Thomas Cunniffe, Jazz History Online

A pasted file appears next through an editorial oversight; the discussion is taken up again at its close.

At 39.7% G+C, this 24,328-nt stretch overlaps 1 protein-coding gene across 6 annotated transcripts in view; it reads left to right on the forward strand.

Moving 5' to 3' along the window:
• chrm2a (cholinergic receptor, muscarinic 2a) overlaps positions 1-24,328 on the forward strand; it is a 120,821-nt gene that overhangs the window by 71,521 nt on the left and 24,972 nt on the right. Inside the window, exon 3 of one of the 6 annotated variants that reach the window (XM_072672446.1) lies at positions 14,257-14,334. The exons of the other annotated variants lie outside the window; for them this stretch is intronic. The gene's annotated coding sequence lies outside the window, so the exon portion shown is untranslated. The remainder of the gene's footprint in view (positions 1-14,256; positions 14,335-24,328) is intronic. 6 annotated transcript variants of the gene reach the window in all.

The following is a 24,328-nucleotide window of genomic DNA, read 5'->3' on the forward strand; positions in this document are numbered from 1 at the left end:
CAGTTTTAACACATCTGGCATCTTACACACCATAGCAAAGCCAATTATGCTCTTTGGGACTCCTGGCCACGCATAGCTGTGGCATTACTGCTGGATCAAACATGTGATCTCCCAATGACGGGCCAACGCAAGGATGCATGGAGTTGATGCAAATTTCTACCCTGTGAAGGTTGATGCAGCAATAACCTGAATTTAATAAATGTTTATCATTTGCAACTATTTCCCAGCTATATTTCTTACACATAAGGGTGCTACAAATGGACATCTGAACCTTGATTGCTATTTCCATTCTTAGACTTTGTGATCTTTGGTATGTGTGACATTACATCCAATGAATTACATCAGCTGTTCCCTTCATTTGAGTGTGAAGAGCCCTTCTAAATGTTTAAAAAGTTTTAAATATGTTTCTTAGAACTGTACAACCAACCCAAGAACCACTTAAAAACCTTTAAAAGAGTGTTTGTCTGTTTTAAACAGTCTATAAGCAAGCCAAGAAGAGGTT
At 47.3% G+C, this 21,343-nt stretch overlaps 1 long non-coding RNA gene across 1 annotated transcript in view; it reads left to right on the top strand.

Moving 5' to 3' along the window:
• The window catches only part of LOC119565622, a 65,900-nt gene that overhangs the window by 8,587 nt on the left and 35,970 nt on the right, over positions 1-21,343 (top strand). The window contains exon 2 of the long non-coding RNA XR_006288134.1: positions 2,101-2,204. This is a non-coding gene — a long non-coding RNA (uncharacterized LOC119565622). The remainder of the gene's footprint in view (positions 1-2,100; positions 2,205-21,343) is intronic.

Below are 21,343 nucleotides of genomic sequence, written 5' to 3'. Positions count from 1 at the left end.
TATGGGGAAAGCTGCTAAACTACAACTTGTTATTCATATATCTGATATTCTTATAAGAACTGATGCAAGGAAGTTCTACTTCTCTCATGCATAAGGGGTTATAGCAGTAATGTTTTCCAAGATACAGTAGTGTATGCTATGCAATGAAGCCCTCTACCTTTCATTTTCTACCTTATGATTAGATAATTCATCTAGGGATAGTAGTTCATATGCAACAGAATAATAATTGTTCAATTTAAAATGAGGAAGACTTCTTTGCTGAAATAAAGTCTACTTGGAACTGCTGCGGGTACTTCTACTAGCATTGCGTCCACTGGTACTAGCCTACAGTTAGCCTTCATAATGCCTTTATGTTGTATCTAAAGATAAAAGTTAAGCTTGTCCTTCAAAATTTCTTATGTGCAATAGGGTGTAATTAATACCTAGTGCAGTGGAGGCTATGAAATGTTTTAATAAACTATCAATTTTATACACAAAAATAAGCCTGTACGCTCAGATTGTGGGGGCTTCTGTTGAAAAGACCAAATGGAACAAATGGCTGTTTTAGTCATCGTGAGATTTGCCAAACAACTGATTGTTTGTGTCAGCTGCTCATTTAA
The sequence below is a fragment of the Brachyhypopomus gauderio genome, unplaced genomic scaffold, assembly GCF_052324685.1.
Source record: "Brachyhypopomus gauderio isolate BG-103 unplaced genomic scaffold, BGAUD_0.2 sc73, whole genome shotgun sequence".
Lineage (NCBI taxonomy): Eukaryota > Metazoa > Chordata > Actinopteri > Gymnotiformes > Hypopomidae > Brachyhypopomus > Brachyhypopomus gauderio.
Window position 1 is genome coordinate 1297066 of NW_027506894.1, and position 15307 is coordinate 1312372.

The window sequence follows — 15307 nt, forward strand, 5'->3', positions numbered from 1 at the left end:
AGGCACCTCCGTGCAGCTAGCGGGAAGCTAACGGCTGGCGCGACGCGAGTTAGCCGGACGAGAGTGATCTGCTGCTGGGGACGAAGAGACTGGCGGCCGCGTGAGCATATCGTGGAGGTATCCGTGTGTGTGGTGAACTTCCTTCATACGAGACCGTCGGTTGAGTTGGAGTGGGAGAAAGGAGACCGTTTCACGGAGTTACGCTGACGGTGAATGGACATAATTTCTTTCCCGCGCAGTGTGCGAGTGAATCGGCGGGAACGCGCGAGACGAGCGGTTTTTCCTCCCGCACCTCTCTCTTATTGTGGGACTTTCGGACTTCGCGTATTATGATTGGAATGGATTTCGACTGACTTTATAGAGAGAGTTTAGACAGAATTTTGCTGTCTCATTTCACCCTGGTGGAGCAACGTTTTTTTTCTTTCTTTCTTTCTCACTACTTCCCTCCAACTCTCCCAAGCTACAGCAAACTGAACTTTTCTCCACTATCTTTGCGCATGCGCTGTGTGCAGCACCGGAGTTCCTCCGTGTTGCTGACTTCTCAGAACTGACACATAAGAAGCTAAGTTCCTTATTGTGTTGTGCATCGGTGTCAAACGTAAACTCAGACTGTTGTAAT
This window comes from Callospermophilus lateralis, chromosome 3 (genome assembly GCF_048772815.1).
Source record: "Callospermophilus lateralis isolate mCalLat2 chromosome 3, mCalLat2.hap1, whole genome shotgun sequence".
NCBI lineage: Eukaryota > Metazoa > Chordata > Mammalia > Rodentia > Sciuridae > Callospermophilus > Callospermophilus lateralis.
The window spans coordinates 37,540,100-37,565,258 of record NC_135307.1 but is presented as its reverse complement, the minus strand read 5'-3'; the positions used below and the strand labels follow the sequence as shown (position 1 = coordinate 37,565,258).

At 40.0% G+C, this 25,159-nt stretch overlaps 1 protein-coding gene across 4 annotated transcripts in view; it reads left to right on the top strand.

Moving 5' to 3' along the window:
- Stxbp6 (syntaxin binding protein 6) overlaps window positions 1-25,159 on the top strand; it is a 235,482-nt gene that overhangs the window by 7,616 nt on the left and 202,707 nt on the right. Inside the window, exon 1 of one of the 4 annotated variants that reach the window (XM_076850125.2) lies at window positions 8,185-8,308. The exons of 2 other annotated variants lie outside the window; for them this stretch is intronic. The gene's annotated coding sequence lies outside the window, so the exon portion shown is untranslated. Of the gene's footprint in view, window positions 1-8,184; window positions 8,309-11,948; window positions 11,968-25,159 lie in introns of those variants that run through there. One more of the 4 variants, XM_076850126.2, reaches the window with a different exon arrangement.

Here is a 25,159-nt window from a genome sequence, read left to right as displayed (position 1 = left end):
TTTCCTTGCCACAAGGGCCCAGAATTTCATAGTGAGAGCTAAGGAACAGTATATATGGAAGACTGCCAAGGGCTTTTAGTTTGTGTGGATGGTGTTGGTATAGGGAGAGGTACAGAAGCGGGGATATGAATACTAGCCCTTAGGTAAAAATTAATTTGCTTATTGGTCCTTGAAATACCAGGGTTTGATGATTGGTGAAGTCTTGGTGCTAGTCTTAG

With a highly acclaimed documentary now playing in theaters, and several noteworthy television retrospectives in broadcast rotation, the world is re-discovering the work of Mister (Fred) Rogers. Since the gentle friend of children passed away in 2003, several recordings have attempted to place Rogers’ original songs into an adult context. I can’t say with certainty that Rogers ever intended his songs to be interpreted in this fashion, and none of the cast members or production staff I interviewed could confirm or deny it, but the strength of these songs allow them to work in this manner.  Chicago vocalist Keri Johnsrud and pianist Kevin Bales have collaborated on a new recording, “Beyond the Neighborhood” which explores the adult themes of Rogers’ lyrics to a deeper degree than ever before. The album opens with a highly abstract instrumental figure which leads into a up-tempo arrangement of “It’s You I Like”. Johnsrud treats the melody like it was a jazz standard, as she takes great chances with her melodic variations. The abstract figure returns to usher in Bales’s dynamic piano solo and a swinging bass chorus by Billy Thornton. And while drummer Marlon Patton does not solo, he follows the quick changes of the arrangement with unerring precision and swing. “Just for Once” becomes a seductive call to a new lover to find a quiet place for a rendezvous. It sounds like a far cry from Rogers’ story of two children longing to escape their meddling parents, but not a word of the original lyric is changed. Moreover, it reinforces the idea that the need for escape does not disappear when children become adults. Johnsrud and Bales have not betrayed these songs; indeed, they have enriched them. “I Like to Take My Time” works especially well in their deliberate but propulsive slow tempo; this tempo would have been too slow for the TV show, but grown-ups will appreciate the connection between tempo and lyrics. Depending on when listeners watched “Mister Rogers’ Neighborhood”, some of the songs presented here may not be familiar. As a viewer of the earliest years of the show (1968-70) I didn’t know “Find a Star”, “When the Day Turns into Night” or “Troll Talk”. With an album like this, such ignorance may be a benefit as it leaves us without preconceived notions. We can appreciate the musicianship of this fine ensemble in the same way as if they were performing their own original compositions. Throughout the album, Johnsrud sings the lyrics with great conviction, and she displays a deep knowledge of jazz interpretation. This rhythm section is a highly cohesive unit, performing exceptionally well as a group, and all three members are exceptional soloists. After seeing “Won’t You Be My Neighbor” at a local theater, my friend commented that she wanted to check out the Mister Rogers Songbook. This album might be the hippest way to explore that treasure trove.

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